"They found that tweets with hateful content were statistically less likely to be retweeted than those with positive sentiments."
London, May 23 - Do you begin your day with a friendly, lovable tweet? You are among millions who are spreading the message of love on twitter - slowing the flow of hateful messages on the social media platform.

According to British researchers, positive tweets after any terror attack are far greater in number.

Our findings show social media platforms, in particular Twitter, may self-regulate, slowing the flow of negative and hateful information following terrorist and similar events of national interest, explained researchers from Cardiff University.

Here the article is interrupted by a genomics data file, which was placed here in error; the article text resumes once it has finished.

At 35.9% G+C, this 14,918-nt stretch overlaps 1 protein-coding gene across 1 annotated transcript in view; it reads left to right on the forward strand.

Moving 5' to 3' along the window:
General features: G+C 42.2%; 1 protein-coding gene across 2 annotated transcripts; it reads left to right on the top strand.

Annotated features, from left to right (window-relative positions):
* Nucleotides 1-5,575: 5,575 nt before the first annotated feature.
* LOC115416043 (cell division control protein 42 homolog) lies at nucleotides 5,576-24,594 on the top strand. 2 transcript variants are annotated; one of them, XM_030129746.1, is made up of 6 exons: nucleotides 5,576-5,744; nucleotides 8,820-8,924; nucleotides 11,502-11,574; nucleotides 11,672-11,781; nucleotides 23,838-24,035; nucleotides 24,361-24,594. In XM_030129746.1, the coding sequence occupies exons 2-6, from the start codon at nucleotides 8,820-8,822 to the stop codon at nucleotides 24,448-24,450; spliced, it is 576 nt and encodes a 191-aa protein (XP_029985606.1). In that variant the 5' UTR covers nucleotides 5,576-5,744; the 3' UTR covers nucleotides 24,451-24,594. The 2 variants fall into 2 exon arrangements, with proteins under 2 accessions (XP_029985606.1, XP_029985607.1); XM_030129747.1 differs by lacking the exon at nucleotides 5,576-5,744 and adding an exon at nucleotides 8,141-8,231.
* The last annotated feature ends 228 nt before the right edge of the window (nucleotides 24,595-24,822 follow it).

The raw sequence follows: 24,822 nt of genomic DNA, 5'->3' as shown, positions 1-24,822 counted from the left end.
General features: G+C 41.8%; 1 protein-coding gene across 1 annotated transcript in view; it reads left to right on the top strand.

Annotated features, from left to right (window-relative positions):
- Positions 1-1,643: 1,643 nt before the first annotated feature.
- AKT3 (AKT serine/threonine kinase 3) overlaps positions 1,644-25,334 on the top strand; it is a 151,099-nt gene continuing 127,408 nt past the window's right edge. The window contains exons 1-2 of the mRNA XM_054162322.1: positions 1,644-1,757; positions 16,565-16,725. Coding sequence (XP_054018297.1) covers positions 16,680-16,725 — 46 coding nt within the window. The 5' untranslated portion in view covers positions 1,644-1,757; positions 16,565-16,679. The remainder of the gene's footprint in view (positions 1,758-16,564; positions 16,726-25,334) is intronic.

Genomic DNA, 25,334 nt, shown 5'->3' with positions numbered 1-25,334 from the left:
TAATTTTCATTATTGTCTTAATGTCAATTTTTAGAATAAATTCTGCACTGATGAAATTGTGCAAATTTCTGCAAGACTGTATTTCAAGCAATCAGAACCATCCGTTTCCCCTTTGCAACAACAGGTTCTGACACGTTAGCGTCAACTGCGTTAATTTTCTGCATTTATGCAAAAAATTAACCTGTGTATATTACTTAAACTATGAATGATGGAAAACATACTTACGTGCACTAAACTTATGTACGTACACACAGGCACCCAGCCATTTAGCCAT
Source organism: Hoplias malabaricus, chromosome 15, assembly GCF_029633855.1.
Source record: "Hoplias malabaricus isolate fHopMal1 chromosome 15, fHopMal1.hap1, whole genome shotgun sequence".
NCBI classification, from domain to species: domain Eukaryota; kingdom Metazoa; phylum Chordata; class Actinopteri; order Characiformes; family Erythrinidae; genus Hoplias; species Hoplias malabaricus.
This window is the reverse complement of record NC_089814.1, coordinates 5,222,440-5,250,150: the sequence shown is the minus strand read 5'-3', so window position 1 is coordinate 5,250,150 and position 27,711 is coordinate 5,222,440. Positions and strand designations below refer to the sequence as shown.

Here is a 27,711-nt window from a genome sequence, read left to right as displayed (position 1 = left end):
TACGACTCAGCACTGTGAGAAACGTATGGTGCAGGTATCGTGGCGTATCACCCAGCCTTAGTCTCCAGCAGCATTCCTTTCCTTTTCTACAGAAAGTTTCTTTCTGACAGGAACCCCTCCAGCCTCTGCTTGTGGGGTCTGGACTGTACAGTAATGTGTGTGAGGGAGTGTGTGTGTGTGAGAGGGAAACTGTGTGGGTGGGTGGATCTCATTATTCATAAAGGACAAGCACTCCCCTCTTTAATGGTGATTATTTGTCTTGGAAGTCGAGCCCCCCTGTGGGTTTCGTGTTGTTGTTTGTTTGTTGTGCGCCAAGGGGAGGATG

To reach this conclusion, researchers collected tweets immediately after extremists killed British soldier Lee Rigby May 22, 2013.

They found that tweets with hateful content were statistically less likely to be retweeted than those with positive sentiments.

Social media platforms are not havens for those spreading hateful and social disruptive online content, the researchers added in a paper reported in the journal Social Network Analysis and Mining.


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